Theobald: While mobile robot capabilities have improved across the board, including navigation, safety, better user interfaces, and better orchestration of the fleet, the biggest improvement has come from fine-tuning robot applications to user needs.
I think it’s better integration of the whole robotic system into appropriate use cases and better dealing with the real world, which is messy. Learning how to integrate these systems into daily operations — what works, what doesn’t work — has really been the key to the great progress over the past year.
What component technologies do you think need to develop more or become cheaper?
Galluzzo: All of them. Definitely robot arms — they’re still just a little too pricey for what we get out of them. Arms are our biggest line item in our bill of materials. I understand why they’re at the price points they’re at, since they’re hard to make, but market requirements need better returns for justifying robots.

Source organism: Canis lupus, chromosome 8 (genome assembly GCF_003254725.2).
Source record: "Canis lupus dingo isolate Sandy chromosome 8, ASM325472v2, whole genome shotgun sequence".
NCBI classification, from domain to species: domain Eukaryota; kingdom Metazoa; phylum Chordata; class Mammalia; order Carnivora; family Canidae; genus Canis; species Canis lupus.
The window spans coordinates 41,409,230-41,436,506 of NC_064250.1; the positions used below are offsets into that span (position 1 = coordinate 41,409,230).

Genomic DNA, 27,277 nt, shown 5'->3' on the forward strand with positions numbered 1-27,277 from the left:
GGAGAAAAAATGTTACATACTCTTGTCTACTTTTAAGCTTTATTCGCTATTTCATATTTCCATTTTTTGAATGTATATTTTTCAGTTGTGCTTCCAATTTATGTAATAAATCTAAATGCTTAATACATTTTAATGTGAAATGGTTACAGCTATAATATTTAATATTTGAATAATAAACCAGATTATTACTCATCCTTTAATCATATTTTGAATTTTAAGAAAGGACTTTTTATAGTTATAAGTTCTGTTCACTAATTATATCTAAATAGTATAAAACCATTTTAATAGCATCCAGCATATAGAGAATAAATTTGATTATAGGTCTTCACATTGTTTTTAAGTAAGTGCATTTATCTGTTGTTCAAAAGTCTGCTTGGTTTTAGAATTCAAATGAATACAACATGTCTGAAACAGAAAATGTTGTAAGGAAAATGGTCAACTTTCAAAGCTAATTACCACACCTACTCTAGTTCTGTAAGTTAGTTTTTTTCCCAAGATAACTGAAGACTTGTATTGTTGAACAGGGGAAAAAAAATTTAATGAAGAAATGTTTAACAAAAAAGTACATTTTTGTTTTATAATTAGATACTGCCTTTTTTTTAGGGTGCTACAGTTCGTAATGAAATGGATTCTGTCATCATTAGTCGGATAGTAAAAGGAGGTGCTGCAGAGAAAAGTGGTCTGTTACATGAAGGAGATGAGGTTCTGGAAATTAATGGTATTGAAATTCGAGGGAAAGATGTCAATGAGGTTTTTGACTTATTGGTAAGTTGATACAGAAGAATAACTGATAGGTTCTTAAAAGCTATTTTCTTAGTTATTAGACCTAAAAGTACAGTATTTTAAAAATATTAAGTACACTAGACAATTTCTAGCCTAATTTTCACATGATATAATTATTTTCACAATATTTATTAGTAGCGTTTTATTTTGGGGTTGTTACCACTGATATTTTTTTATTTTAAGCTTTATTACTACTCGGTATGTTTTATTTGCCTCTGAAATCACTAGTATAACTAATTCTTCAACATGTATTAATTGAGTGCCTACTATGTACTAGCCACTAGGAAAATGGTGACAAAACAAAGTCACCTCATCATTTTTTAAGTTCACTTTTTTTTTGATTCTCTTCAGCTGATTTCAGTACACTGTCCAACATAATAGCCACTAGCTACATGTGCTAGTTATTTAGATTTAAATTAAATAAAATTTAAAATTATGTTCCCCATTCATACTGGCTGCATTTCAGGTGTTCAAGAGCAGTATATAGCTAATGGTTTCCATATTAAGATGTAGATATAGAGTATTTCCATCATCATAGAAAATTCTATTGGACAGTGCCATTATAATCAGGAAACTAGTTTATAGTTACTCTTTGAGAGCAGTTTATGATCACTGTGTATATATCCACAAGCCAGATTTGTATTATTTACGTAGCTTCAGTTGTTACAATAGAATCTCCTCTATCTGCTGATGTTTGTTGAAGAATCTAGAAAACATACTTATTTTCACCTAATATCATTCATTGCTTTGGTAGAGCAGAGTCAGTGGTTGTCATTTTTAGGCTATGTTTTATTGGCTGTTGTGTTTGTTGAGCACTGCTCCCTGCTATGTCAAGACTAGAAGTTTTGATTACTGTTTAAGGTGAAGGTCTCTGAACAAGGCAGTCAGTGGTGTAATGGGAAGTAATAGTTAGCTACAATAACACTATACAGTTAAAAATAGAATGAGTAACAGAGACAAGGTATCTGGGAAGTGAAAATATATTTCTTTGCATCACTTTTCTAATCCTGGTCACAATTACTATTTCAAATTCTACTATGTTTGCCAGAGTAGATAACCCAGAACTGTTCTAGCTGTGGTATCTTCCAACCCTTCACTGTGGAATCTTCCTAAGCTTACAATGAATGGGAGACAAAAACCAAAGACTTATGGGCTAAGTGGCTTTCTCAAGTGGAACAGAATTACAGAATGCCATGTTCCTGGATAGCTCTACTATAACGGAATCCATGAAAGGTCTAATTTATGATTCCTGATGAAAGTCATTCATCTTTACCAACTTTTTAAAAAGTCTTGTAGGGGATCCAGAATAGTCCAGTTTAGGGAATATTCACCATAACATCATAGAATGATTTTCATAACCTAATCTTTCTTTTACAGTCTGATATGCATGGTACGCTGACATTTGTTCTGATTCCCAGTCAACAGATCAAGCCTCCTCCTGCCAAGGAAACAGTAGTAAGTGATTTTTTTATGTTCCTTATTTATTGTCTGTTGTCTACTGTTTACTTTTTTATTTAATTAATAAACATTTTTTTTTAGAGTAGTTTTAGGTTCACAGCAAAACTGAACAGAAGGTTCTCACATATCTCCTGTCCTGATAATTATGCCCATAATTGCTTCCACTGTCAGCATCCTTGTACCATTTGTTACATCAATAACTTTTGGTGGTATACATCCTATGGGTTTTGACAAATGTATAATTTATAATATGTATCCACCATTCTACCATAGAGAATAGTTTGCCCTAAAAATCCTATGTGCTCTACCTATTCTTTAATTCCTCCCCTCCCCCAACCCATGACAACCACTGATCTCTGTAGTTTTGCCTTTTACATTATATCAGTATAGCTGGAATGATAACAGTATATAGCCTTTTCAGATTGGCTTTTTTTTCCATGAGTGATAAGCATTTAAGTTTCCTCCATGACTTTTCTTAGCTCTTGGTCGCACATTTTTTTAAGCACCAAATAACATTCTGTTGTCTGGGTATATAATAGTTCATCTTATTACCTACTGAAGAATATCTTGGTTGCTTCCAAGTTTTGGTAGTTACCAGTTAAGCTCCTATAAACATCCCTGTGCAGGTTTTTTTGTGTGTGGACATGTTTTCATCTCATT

Sensors and cameras have definitely come a long way, but motors and controls are not changing too much in terms of cost. I think embedded computing GPUs will come down.
Glynn: We are seeing improvements in component technologies across the board from both a software and hardware perspective.
Welty: All of them. Multi-plane, solid-state lidar is making great strides. 3-D time-of-flight and 2D cameras are continuing to improve. You can either pay the same for better tech or pay less for the same tech.
Leavitt: We are benefiting from the advances being driven by the automotive industry. As with other types of technology, Moore’s Law applies. We have the option of holding costs and increasing functionality, or holding functionality and dropping costs. We may eventually start to see bifurcated product lines as standard and premium products evolve.
Theobald: Safety-rated sensors tend to be one of the biggest cost drivers. Seeing more options at economical prices would be a big push forward in the industry.